Right now, Vertex Pharmaceuticals (NASDAQ:VRTX) is a victim of its own success with a difficult decision to make. The company has two potential new blockbusters ready for an FDA review, but they're aimed at the same small group of patients.

It's hard to get one new drug this far, and two at the same time just never happens. Is the company's research and development engine incredibly effective, or just plain lucky? Here's what you need to know about Vertex's latest success and its road ahead. 

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A tough row to hoe

Around 75,000 people in the U.S., EU, and Australia have a hard time breathing because they inherited cystic fibrosis transmembrane conductance regulator (CFTR) mutations from both parents. The CFTR protein helps cells that line the lungs regulate the consistency of mucus, which is a lot more important than it sounds. Some patients don't reach adulthood and among those who do, the average life span is just 37 years.

Cystic fibrosis severity varies from patient to patient depending on which mutations they inherit and there are hundreds of possibilities. Some mutations prevent CFTR from reaching the cell surface, and others make it impossible to do its job once it gets there. Since CFTR's a big complex protein that could be misfolded in hundreds of different places, developing new cystic fibrosis treatments is a dangerous endeavor most drugmakers back away from. That's why Vertex's closest potential competitors are in midstage testing, and they're not going anywhere fast.

Vertex's first cystic fibrosis treatment, Kalydeco (ivacaftor) helps mutated CFTR do its job at the cell surface, but 90% of patients have at least one F508del mutation that prevents CFTR from reaching the surface. Vertex's next treatment, Orkambi combined lumacaftor with ivacaftor to help patients with two copies of the F508del mutation.

In 2018 Vertex added Symdeko, a combination of tezacaftor and ivacaftor, that treats the same patients as Orkambi plus enough additional possibilities to expand the company's reach to around 44,000 cystic fibrosis patients. 

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This never happens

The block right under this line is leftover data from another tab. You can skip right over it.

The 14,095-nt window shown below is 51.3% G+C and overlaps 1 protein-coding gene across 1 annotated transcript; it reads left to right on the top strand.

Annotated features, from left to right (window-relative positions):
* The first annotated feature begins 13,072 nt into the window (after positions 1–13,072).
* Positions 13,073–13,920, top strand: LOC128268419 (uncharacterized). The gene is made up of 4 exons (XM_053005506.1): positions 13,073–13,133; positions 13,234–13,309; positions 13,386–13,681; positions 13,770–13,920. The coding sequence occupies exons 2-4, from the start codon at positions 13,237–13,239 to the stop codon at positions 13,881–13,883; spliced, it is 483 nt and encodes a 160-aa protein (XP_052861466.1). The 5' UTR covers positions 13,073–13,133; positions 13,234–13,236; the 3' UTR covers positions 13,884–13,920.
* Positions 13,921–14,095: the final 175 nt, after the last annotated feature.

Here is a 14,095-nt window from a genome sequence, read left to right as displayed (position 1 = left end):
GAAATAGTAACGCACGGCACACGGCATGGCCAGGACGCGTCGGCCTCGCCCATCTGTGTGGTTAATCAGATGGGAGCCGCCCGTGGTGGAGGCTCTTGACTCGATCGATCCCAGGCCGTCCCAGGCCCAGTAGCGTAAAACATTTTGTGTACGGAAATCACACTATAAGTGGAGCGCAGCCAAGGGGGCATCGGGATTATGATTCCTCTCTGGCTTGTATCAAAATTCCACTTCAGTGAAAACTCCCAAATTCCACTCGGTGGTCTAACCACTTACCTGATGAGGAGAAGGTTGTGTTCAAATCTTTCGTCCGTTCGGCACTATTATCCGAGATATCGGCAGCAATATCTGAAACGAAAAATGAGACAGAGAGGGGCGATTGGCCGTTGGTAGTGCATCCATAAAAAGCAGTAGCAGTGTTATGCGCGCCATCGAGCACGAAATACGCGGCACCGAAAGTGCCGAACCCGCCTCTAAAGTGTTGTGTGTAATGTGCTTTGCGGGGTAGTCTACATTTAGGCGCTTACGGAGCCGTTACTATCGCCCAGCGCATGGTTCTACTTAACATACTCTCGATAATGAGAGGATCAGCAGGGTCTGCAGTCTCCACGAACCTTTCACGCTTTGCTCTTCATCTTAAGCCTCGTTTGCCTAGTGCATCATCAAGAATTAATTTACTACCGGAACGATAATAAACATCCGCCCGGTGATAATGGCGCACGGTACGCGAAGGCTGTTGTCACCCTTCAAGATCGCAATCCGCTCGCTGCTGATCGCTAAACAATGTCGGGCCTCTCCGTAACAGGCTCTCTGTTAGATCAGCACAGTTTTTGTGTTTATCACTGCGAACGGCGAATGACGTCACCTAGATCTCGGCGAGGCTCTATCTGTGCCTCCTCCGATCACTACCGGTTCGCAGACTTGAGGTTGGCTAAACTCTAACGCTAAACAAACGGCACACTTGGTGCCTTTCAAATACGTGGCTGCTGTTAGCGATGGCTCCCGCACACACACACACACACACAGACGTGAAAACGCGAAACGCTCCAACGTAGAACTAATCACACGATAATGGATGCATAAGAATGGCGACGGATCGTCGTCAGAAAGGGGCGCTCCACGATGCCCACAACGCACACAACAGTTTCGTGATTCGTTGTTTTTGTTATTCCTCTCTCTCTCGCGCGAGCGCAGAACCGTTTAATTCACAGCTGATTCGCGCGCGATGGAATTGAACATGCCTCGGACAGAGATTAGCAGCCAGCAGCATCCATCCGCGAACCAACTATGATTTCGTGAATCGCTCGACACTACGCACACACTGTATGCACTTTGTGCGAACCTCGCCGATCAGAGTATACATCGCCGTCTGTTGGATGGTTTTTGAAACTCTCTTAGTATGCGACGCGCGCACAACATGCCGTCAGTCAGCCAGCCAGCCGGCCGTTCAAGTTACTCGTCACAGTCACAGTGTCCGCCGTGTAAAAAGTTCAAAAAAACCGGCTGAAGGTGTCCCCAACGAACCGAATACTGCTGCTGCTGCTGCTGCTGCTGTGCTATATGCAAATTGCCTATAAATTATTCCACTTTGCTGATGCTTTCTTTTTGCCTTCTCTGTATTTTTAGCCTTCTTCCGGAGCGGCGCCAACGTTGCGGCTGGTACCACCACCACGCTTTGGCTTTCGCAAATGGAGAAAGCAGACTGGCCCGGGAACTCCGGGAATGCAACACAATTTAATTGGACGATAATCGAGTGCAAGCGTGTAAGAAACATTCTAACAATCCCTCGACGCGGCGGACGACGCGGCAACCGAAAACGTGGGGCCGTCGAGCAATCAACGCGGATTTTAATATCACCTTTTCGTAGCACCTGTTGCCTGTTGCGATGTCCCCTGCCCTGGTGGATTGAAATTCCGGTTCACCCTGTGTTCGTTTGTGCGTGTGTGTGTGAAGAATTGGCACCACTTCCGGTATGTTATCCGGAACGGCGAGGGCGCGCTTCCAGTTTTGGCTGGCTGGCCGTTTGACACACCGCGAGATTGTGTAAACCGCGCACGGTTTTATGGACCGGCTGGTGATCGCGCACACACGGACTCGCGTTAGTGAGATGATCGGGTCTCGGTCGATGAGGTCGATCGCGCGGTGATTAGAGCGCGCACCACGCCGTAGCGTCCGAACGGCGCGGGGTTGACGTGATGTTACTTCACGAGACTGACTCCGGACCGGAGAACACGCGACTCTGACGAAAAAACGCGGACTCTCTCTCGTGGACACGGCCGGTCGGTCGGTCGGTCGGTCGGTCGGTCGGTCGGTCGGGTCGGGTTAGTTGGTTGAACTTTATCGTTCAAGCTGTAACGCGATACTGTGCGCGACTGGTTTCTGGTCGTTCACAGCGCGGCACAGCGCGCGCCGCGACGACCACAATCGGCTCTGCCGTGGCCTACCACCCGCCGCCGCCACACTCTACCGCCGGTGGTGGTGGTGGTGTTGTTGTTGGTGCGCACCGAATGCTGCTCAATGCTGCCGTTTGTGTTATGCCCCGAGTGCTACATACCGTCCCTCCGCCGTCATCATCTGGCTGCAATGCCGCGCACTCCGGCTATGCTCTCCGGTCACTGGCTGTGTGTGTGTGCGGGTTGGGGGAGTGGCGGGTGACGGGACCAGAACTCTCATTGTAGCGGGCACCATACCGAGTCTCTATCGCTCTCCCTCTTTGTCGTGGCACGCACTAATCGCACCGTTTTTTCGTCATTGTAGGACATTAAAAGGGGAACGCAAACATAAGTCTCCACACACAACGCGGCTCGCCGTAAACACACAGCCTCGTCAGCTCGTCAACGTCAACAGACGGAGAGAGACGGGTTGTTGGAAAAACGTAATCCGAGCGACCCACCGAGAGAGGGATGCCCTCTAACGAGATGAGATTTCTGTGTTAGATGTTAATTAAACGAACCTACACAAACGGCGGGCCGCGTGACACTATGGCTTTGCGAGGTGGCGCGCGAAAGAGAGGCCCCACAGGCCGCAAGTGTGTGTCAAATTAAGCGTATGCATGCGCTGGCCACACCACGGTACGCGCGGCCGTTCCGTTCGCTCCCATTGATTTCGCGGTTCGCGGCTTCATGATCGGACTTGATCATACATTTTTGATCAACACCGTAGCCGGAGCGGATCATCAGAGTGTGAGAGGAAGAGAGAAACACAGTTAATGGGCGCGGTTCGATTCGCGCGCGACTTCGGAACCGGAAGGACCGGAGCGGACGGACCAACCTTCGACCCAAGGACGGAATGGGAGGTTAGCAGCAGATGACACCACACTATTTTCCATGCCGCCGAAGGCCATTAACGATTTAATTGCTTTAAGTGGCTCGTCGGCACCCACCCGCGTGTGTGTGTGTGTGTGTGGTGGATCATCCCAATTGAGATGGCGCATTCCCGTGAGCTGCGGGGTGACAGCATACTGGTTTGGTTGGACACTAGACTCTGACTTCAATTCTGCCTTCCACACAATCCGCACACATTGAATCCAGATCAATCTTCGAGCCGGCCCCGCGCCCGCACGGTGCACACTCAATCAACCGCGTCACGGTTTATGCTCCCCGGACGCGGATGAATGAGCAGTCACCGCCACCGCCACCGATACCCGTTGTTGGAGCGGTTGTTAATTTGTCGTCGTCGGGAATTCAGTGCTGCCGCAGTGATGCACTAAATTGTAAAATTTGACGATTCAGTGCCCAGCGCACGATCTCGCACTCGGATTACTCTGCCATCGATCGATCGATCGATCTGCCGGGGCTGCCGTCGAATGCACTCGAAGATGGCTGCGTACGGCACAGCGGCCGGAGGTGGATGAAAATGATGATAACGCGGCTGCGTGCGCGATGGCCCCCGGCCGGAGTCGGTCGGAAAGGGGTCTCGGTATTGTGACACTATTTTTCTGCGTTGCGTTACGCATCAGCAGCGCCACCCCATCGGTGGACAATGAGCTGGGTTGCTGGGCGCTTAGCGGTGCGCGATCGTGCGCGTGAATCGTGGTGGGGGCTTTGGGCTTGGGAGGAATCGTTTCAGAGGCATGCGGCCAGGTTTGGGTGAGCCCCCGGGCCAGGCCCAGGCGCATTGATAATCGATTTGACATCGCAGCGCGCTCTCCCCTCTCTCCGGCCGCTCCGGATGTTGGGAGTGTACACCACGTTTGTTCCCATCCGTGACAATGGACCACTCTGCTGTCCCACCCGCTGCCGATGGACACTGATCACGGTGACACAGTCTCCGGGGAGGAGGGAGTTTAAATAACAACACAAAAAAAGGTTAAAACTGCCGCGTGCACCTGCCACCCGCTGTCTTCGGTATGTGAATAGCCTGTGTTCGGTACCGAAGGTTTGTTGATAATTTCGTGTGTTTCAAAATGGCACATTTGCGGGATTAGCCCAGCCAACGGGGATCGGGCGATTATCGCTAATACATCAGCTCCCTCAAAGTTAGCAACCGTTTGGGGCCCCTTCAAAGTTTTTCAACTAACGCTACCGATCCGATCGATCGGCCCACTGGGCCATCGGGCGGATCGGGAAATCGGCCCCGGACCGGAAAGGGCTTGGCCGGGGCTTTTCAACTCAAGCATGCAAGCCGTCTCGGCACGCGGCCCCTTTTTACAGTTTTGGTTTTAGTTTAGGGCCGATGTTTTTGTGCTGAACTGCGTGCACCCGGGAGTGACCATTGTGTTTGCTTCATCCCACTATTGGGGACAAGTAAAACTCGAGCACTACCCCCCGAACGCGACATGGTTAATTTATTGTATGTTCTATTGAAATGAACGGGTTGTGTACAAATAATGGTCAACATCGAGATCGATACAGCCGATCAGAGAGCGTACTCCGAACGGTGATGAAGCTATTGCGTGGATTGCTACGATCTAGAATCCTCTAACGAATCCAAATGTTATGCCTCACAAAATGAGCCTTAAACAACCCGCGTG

The company's developing a pair of triple combinations intended to expand its reach to everyone with at least one F508del mutation, and they both work so well that it's hard to pick a winner. It's highly unusual for a company to begin clinical trials with two similar candidates aimed at the exact same patient group at the same time. You never see them perform equally well all the way through pivotal trials. 

During a study for patients with one F508del mutation, those treated with Symdeko plus experimental VX-659 could force 14% more air from their lungs after four weeks compared with the placebo group. Recently we learned that similar patients treated with Symdeko and the other new candidate, VX-445 could force 13.8% more air from their lungs.

Vertex also ran studies with CF patients that have two F508del mutations and the results were equally great. Last November, we learned that forced expiratory volume was 10% higher among patients that added VX-659 to Symdeko than patients given Symdeko on its own. More recently, we saw VX-445 added to Symdeko produce a 10% improvement.

Three scientists discussing a sample.

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What's next?

The four-week results are good enough to file applications for both drugs, but that would be ridiculous. Instead, Vertex has decided to wait until 24-week data for VX-445, and VX-659 becomes available in the second quarter.

That means the company will have to delay filing a new drug application in the U.S. until the third quarter and an EU filing should go out in the fourth quarter. Investors were expecting the first filings to go out by mid-year, but they gratefully accepted the best excuse a biopharmaceutical company has ever used to explain a timeline miscalculation. 

What makes Vertex the best       

Vertex's ability to come up with new molecules small enough to pass the stomach lining, and capable of interacting with a giant misshapen protein to get it working is amazing. More than a few biotechs have plodded along for decades without a single phase 3 success, but this company churns out new drugs that that perform seemingly impossible tasks like it's easy.

Few companies were even willing to tackle cystic fibrosis a decade ago, but Vertex's founders were convinced a better understanding of CFTR's three-dimensional structure would allow them to get it done. Repeated success tells us they aren't just getting lucky, which means the company probably won't stop with cystic fibrosis. 

On top of a first-rate discovery team, Vertex also has an uncanny ability to advance drugs through development stages at an unbelievable pace. The company created VX-659 in a lab in January of 2016, and within three years the candidate was ready to be submitted to the FDA. Most of Vertex's potential competitors have been in clinical-stage testing longer than that, and there aren't any threats in late-stage trials.

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Growing fast enough

At the moment, Vertex doesn't look cheap at 39.1 times trailing free cash flow that reached $1.2 billion in 2018. That's a high multiple, but trailing sales have grown 385% to $3 billion since Orkambi earned approval in 2015. Over the same time frame, the company raised its substantial research and development budget just 70% to $1.4 billion.

With at least one new treatment on the way and a drug discovery team that's second to none, Vertex's bottom line will probably grow fast enough to provide a market-thumping gain over the long run.